Plymouth County Biographies

Part of the Massachusetts Biographies Project

Dr. Gridley Thaxter

Dr. Gridley Thaxter, one of the Revolutionary War surgeons, was born in Hingham, April 9, 1756. He engaged as a surgeon on the privateer "Speedwell" and sailed from Boston in 1776, under Captain Jonathan Greeley. He continued on her during the taking of several prized until 1778. He served with Captain David Ropes of Salem in the brig "Wildcat", which was a schooner of fourteen tons, in the harbor of Halifax, which subsequently was recaptured by a schooner, brig and two sloops. The frigate "Surprise" proved truly named to them and the following day they were upon her deck as prisoners. Dr. Thaxter remained on the prison ship about three months. He was exchanged from Halifax a month later.

He was on the brig "Warrior" fourteen guns, Captain William Patten, Jr., in May, 1780, when that brig was captured by the sloop-of-war "Captain Ingalls". He was kept aboard a prison ship three weeks in New York. After his release he shipped on the State ship "Mars," Captain Simeon Sampson, and remained as surgeon until 1781.

Dr. Thaxter had bought a set of dishes in Paris which, strangely enough, he was able to retain in his possession during several of his Revolutionary adventures. He intended them as a gift to his bride when he should be married at the close of the war. The dishes were still intact when he was discharged from the service and he stored them in his father's barn in Hingham until his approaching wedding. This took place, the bride being the daughter of General Benjamin Lincoln of Hingham, who also served in the Revolutionary War.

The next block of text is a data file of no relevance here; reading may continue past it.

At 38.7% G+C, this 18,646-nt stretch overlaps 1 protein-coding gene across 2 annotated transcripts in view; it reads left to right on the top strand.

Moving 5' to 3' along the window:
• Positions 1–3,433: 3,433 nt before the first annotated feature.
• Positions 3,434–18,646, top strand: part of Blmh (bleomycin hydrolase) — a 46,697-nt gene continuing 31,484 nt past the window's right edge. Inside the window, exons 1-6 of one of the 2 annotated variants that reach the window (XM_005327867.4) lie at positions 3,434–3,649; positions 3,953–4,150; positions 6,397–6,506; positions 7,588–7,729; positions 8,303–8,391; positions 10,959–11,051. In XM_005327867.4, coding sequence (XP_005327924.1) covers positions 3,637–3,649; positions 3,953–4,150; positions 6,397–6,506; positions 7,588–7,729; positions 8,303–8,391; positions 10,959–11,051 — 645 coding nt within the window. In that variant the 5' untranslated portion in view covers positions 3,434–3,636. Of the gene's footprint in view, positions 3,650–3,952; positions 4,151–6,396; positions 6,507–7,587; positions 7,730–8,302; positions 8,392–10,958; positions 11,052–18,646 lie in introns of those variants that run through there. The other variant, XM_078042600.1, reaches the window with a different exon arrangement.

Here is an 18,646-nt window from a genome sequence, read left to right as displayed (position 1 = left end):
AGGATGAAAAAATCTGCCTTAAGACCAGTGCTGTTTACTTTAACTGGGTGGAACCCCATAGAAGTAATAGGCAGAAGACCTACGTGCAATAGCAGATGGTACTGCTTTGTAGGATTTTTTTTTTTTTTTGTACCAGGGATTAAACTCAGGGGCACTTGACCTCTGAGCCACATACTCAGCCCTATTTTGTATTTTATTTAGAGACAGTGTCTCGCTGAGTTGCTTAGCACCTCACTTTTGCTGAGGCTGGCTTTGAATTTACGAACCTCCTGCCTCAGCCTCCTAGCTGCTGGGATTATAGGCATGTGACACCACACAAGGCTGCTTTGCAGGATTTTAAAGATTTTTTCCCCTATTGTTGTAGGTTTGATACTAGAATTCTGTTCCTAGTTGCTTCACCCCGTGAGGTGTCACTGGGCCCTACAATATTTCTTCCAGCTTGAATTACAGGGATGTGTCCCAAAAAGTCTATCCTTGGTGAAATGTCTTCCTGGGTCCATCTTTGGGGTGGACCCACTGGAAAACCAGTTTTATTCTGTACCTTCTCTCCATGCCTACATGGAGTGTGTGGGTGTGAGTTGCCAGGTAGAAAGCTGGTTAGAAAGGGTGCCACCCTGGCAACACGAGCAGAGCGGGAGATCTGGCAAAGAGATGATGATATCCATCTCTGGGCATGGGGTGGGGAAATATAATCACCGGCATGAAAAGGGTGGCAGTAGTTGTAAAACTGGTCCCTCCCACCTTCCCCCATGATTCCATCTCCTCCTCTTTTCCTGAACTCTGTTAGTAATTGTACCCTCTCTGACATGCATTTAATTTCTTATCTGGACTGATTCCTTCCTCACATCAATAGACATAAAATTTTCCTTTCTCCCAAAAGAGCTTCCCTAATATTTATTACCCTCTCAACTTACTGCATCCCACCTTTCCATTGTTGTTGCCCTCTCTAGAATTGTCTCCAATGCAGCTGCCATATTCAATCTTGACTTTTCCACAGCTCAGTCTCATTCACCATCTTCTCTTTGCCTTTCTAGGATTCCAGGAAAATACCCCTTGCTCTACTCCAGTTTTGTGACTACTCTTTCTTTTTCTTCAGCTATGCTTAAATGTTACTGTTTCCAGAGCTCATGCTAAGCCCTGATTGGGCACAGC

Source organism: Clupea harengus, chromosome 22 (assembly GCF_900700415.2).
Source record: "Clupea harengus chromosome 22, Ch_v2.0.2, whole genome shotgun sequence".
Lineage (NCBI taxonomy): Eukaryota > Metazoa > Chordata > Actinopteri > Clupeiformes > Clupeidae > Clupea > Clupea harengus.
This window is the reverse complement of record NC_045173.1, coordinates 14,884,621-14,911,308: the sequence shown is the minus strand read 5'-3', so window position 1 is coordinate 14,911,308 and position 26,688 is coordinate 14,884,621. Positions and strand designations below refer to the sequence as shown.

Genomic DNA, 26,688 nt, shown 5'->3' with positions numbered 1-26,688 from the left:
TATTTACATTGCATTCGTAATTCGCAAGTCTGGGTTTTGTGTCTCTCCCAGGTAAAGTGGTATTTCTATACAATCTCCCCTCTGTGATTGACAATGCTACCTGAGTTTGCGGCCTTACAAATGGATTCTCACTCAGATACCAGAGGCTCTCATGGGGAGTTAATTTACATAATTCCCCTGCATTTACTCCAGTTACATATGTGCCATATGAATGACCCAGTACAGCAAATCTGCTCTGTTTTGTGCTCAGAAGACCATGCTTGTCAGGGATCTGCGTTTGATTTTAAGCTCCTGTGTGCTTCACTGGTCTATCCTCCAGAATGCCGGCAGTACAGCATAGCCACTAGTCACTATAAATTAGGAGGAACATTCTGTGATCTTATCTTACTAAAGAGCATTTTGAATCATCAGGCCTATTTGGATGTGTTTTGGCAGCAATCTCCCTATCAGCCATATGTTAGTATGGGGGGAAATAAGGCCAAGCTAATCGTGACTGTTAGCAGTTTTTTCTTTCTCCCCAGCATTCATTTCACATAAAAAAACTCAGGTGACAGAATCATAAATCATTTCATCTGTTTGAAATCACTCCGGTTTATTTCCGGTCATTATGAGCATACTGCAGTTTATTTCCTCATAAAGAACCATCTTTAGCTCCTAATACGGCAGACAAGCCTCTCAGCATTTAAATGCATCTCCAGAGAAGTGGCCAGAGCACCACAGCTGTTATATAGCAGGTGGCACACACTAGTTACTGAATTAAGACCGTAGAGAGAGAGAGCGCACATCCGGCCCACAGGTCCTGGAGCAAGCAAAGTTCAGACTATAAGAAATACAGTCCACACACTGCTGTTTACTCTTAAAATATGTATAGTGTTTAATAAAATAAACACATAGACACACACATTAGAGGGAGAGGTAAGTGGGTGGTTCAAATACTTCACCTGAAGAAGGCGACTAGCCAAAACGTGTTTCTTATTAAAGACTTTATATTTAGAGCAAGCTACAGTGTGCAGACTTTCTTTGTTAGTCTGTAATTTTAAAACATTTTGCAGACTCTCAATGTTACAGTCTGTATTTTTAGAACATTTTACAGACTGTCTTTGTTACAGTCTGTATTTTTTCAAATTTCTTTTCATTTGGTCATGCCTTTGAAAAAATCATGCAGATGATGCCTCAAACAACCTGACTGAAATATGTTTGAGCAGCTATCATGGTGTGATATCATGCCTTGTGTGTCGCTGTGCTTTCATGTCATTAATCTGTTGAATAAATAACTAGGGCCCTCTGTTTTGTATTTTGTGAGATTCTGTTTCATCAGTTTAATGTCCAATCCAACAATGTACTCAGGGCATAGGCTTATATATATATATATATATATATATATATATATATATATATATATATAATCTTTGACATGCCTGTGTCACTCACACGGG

Dr. Thaxter got the girl but she never got the dishes, as the Thaxter was burned and only two dishes were saved. Those two, however, have come down with the story from Revolutionary times and are still cherished possessions. One of them was exhibited at the observance of the sixtieth anniversary of the organization of the Plymouth District Medical Society at Abington, May 27, 1911, by Dr. Giman Osgood, at that time historian of the society.

Dr. Thaxter moved from Hingham to Abington in 1783. He died in that town in 1845, aged eighty-nine years.

Dr. Ezekiel Thaxter, son of Dr. Gridley Thaxter, was a physician in Abington, beginning before the death of his father, and succeeding him until his death October 11, 1856. he was sixty-nine years of age. The last three years of his life he suffered from paralysis. He held the office of town clerk of Abington from 1821 to 1832.

Source: "History of Plymouth, Norfolk and Barnstable Counties Massachusetts; Volume I" by Elroy S. Thompson. Pub. 1928. Page 123-4